Don’t underestimate how Gorsuch’s opinion, aside from his obvious effort to demonstrate “consistency” in his textual approach to legal interpretation, will also help tee up a future effort to further narrow so-called
Chevron deference”, in terms of how the Courts defer to agency interpretations of statute based on their assumed subject matter “expertise”, where the statute fails to provide detailed guidance on implementation.June 17, 2020 1:36 pm at 1:36 pm #1873592
Sam1, I am a liberal because I want protection for the Jews as for others but I don’t want an interpretatiion that Congress did not intend as I wrote before.June 17, 2020 11:51 pm at 11:51 pm #1873876
reb eliezer- “I am a liberal because I want protection for the Jews as for others”
voting in anti Semitic oboma’s vice isn’t going to accomplish that goal of yours! in fact quite the opposite
I don’t want an interpretation that Congress did not intend as I wrote before.”
you side with the conservatives on that!!June 18, 2020 2:13 am at 2:13 am #1873902SchnitzelBigotParticipant
According to Gorsuch’s flawed Office Xmas Party sevarah, if I show up to work wearing blackface and get fired, can I sue them because had I been Black they wouldn’t have cared?June 19, 2020 4:25 pm at 4:25 pm #1874528
It is definitely not the legislators job to guide the nations culture. It is the job of the clergy (Totally absent.) cultural icons (Make to much money.) and educators (HA!). But I do not get you. You want them to be able to act however they feel like and claim that is their ‘identity’? Why is it an affront to you if they do not get fired?June 19, 2020 8:06 pm at 8:06 pm #1874546
n0mesorah- where did you get this stupid idea from that i “want them to be able to act however they feel like and claim that is their ‘identity’? Why is it an affront to you if they do not get fired?” if you read my posts i said and proved the opposite!! i dont how you got that idea into your headJune 24, 2020 1:04 pm at 1:04 pm #1876114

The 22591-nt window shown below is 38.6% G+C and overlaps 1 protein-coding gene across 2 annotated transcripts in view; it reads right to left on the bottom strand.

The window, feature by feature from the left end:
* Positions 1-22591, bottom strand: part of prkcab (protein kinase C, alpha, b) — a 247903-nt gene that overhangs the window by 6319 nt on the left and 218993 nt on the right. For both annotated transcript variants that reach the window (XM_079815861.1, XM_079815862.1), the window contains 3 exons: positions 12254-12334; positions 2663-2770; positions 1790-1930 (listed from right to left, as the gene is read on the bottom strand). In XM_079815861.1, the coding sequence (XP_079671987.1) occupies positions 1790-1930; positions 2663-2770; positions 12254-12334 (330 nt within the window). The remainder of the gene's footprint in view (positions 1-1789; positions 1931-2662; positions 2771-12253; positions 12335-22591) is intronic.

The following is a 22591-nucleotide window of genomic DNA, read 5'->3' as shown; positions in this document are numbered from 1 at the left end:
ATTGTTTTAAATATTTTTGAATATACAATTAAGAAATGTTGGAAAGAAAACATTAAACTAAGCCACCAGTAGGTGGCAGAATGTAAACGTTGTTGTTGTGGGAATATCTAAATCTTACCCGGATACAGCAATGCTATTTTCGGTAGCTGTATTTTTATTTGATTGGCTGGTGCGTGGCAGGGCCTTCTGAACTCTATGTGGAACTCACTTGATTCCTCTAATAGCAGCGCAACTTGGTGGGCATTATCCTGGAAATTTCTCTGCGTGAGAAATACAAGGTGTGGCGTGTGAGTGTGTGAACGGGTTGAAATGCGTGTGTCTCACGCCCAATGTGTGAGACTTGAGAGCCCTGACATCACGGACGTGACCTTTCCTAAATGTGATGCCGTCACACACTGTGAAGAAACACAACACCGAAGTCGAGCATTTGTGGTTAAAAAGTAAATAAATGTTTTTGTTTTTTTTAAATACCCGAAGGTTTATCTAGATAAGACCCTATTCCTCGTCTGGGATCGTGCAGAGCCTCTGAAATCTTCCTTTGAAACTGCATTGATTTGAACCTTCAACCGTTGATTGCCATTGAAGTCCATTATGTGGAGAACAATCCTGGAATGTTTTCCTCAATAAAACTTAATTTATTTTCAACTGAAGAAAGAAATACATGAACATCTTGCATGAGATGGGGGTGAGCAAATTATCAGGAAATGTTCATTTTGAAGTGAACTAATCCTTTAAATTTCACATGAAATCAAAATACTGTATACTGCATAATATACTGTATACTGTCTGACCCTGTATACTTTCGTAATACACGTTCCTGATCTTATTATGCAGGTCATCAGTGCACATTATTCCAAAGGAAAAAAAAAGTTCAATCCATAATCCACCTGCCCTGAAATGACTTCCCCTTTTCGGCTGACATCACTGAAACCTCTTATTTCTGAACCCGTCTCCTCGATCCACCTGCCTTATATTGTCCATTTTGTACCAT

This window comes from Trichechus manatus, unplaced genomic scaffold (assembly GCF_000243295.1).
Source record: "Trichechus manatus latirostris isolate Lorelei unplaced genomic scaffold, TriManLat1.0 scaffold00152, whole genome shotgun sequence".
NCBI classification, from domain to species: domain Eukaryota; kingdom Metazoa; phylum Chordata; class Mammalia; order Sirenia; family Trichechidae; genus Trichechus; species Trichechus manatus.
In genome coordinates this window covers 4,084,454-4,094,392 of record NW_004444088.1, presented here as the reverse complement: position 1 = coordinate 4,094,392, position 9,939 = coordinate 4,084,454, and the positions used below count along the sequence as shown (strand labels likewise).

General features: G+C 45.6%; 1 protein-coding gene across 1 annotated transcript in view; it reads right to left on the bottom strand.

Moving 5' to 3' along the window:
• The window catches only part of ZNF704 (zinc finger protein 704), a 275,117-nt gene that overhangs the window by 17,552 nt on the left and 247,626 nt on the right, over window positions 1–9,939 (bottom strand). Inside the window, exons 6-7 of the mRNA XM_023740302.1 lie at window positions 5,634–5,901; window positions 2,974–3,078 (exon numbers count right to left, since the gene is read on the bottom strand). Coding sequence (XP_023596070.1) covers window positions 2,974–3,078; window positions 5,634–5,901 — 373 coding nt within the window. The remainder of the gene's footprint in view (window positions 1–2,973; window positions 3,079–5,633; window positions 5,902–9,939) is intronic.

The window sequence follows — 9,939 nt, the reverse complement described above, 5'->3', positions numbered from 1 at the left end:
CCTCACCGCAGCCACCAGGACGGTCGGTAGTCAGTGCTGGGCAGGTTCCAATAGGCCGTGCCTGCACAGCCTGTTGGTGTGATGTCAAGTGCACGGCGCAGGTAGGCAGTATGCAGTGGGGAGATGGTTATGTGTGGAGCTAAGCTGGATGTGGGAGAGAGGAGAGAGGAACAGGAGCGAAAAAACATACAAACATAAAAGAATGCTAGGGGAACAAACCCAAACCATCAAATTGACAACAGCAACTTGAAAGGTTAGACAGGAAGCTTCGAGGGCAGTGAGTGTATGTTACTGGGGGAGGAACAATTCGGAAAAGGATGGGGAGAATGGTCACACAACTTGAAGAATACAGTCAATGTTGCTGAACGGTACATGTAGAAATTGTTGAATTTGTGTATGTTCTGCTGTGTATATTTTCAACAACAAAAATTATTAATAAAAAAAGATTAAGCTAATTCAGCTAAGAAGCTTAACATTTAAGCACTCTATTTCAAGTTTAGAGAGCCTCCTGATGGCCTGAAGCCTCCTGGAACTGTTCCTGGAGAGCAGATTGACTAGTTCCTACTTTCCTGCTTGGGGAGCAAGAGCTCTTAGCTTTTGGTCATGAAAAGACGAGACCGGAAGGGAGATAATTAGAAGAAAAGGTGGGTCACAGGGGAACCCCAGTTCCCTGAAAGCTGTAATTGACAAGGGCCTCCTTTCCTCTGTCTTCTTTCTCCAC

Among the Justices voting in the majority on the 1973 abortion case were Warren Burger and Lewis Powell, whom nobody would call liberals. It was a blow for limited government.June 24, 2020 2:43 pm at 2:43 pm #1876157Yoel BidenParticipant
In 2004 Ruth Bader Ginsburg was the first Supreme Court Justice blah blah blah………. nobody cares about thisJune 24, 2020 3:08 pm at 3:08 pm #1876226Someone in MonseyParticipant
It’s odd that somone could think that Gorsuch interpreted the Cvil Rights Act according to its original, textual meaning. The statute in question, written in 1964, refers to discrimination based on sex, which without question refers to biological gender. We cannot view the staute through today’s lens, but through 1964’s. There was no confusion about biological gender 56 years ago. Gorsuch forced the issue. He contended that discrimination based on sexual choice cannot be distinguished from gender – which is a facially ridiculous idea – and thus such discrimination violates the statute. According to Gorsuch, there’s no such thing as morality, apparently, only gender-by-choice.June 25, 2020 10:02 am at 10:02 am #1876386
This law puts the obligations of society back on these people. They cannot do whatever they want and claim ‘I identify like this’ or ‘I was made this way’. Anything that a man and a woman would get fired for, they could also be. This should be precedent for many bizarre legal battles that are coming out. A cornerstone of normalcy was finally set down. Be happy about it. I think one day it will overturn same ex marriage.